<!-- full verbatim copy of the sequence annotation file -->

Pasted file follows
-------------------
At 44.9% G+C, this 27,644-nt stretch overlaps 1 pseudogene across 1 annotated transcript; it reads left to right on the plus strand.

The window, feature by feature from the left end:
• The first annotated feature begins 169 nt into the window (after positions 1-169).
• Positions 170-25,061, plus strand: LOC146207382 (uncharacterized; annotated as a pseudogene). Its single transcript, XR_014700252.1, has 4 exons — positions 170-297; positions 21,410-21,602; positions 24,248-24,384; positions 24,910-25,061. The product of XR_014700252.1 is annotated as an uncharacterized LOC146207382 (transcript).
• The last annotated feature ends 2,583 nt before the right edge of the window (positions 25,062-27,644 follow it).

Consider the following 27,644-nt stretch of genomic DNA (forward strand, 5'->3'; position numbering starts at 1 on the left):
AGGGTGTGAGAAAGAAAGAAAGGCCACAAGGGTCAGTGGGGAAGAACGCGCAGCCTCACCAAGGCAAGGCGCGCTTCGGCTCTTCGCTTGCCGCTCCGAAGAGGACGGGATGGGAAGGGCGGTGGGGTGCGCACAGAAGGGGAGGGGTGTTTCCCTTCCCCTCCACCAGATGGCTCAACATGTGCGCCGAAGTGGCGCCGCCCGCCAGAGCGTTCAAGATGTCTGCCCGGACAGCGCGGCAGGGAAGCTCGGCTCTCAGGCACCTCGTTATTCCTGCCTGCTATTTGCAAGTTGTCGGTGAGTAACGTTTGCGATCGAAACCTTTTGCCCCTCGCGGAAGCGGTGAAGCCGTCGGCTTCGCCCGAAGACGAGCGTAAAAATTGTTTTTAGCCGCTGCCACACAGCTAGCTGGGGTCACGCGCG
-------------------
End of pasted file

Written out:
At 44.9% G+C, this 27,644-nt stretch overlaps 1 pseudogene across 1 annotated transcript; it reads left to right on the plus strand.

The window, feature by feature from the left end:
• The first annotated feature begins 169 nt into the window (after positions 1-169).
• Positions 170-25,061, plus strand: LOC146207382 (uncharacterized; annotated as a pseudogene). Its single transcript, XR_014700252.1, has 4 exons — positions 170-297; positions 21,410-21,602; positions 24,248-24,384; positions 24,910-25,061. The product of XR_014700252.1 is annotated as an uncharacterized LOC146207382 (transcript).
• The last annotated feature ends 2,583 nt before the right edge of the window (positions 25,062-27,644 follow it).

Consider the following 27,644-nt stretch of genomic DNA (forward strand, 5'->3'; position numbering starts at 1 on the left):
AGGGTGTGAGAAAGAAAGAAAGGCCACAAGGGTCAGTGGGGAAGAACGCGCAGCCTCACCAAGGCAAGGCGCGCTTCGGCTCTTCGCTTGCCGCTCCGAAGAGGACGGGATGGGAAGGGCGGTGGGGTGCGCACAGAAGGGGAGGGGTGTTTCCCTTCCCCTCCACCAGATGGCTCAACATGTGCGCCGAAGTGGCGCCGCCCGCCAGAGCGTTCAAGATGTCTGCCCGGACAGCGCGGCAGGGAAGCTCGGCTCTCAGGCACCTCGTTATTCCTGCCTGCTATTTGCAAGTTGTCGGTGAGTAACGTTTGCGATCGAAACCTTTTGCCCCTCGCGGAAGCGGTGAAGCCGTCGGCTTCGCCCGAAGACGAGCGTAAAAATTGTTTTTAGCCGCTGCCACACAGCTAGCTGGGGTCACGCGCG